• ADF
    December 14, 2012

How to force ADF to speak your language (or any common language) in the logs

Guest Author

When I started working for Oracle, one of the first tasks I was given was to contribute some content to a great ADF course Frank and Chris are building. Among other things, they asked me to work on a module about Internationalization. While doing research work, I unearthed a little gem I had overlooked all those years.

JDeveloper, as you may know, speaks your language - as long as your language is English, that is. Oracle ADF, on the other hand, is a citizen of the world. It is available in more than 25 different languages. But while this is a wonderful feature for end users, it is rather cumbersome for developers. Why is that? Have you ever tried to search the OTN forums for a solution with a non-English error message as your query? I have, once. But how can you force ADF to use English for its logging operations?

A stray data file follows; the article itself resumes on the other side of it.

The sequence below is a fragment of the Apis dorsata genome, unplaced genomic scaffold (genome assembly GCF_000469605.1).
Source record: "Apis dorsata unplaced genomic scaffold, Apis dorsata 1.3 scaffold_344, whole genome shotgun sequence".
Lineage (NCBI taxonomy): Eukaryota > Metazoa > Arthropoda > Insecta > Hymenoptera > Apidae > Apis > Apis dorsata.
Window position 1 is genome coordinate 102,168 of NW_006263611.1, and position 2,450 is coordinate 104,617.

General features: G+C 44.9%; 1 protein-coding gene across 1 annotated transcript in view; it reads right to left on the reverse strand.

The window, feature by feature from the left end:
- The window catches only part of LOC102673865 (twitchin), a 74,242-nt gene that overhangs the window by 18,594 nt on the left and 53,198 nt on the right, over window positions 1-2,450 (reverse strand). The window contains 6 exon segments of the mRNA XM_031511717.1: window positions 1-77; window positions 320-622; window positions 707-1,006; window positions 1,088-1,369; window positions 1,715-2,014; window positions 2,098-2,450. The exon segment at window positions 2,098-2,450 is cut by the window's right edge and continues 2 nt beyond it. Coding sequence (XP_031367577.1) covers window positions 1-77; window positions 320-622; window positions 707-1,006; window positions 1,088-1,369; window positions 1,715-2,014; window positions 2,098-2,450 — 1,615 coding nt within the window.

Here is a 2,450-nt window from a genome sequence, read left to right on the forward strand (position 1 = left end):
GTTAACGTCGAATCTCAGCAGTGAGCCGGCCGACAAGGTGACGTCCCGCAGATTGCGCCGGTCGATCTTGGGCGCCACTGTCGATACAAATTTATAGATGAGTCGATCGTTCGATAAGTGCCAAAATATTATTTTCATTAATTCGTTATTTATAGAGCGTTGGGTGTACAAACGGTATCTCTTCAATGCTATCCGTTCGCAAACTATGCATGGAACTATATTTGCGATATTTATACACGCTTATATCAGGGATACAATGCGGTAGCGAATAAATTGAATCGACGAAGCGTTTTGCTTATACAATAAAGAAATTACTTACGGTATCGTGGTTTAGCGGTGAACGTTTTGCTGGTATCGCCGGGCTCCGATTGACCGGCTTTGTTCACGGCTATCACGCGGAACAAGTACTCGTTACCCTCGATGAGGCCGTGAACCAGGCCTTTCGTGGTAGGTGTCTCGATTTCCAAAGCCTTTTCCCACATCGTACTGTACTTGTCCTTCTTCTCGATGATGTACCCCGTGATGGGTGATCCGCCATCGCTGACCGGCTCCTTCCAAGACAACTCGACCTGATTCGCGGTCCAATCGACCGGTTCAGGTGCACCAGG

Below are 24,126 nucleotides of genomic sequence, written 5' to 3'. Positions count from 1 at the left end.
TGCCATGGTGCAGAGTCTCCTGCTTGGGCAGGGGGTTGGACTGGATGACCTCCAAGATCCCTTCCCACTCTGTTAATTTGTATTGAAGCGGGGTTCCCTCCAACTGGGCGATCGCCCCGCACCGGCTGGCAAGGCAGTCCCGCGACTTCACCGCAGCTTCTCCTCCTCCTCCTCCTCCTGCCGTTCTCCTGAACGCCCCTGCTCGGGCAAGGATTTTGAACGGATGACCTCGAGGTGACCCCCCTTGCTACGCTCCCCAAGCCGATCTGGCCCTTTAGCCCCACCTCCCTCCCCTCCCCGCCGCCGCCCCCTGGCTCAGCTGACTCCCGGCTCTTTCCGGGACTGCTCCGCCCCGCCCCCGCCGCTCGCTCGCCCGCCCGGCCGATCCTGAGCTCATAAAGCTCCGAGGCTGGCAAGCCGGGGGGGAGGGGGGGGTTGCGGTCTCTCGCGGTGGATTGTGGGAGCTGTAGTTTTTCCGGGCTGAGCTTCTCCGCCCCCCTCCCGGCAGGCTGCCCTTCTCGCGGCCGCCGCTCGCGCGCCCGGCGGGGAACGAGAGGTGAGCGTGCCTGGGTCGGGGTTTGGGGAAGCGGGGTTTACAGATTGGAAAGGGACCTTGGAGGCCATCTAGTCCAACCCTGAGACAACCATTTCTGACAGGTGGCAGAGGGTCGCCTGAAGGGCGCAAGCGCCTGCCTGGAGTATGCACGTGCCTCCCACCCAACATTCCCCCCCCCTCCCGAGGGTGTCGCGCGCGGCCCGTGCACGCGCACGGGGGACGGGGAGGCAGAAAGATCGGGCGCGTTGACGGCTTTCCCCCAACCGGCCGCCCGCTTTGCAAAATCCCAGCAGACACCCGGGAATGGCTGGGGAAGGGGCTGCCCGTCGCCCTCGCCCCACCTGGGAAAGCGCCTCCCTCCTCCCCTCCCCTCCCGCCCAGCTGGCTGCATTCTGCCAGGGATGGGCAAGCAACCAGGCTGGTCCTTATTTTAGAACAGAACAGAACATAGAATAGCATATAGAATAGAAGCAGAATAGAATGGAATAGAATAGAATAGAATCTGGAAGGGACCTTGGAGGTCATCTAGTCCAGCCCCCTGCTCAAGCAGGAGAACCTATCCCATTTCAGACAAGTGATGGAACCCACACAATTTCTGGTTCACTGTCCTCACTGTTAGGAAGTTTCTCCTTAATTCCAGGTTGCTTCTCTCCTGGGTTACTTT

By default, ADF will output its error messages in the selected locale for the operating system account the application server runs on. You can change this behavior is to pass initialization parameters to the JVM used by the application server. It is even possible to specify the language and country/region separately. In the example below, we choose English and the United States respectively.

-Duser.language=en -Duser.country=US

In the case of WebLogic Server, it is possible to add such parameters in setDomainEnv.sh (or .cmd) to apply the settings to all the managed servers present on a node.

In the coming weeks, I will write a few posts about other internationalization issues. Is there anything you would like me to cover? Let me know in the comments.

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Comments ( 1 )
  • Ultan (Oracle Apps-UX) Friday, December 14, 2012

    Would love to see some posts on what ADF gives you for free in terms of building internationalized apps. For example, support for BiDi DVT, externalization of resources for translators (XLIFF), Start and End component properties instead of Left and Right (to enable bidirectional locale usability), resizable pages, auto truncation of titles, support for different time/date formats, and so on

    go for it!

    You might find some insights into what's hot for international customers on the Oracle Not Lost in Translation blog that I maintain - blogs.oracle.com/translation

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